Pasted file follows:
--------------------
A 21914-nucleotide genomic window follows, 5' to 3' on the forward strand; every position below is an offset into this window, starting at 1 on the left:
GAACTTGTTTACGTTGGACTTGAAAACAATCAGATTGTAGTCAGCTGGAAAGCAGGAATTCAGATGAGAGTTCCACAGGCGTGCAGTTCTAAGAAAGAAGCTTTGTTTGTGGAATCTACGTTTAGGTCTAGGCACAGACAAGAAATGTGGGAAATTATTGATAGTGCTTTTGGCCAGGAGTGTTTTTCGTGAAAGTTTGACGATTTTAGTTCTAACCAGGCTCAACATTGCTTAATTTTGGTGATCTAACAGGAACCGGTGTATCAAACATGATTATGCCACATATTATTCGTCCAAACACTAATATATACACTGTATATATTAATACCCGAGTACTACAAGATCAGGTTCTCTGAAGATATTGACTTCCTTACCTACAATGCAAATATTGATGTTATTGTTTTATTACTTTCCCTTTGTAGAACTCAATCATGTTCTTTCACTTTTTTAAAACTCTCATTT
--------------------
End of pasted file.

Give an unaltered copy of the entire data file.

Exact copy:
A 21914-nucleotide genomic window follows, 5' to 3' on the forward strand; every position below is an offset into this window, starting at 1 on the left:
GAACTTGTTTACGTTGGACTTGAAAACAATCAGATTGTAGTCAGCTGGAAAGCAGGAATTCAGATGAGAGTTCCACAGGCGTGCAGTTCTAAGAAAGAAGCTTTGTTTGTGGAATCTACGTTTAGGTCTAGGCACAGACAAGAAATGTGGGAAATTATTGATAGTGCTTTTGGCCAGGAGTGTTTTTCGTGAAAGTTTGACGATTTTAGTTCTAACCAGGCTCAACATTGCTTAATTTTGGTGATCTAACAGGAACCGGTGTATCAAACATGATTATGCCACATATTATTCGTCCAAACACTAATATATACACTGTATATATTAATACCCGAGTACTACAAGATCAGGTTCTCTGAAGATATTGACTTCCTTACCTACAATGCAAATATTGATGTTATTGTTTTATTACTTTCCCTTTGTAGAACTCAATCATGTTCTTTCACTTTTTTAAAACTCTCATTT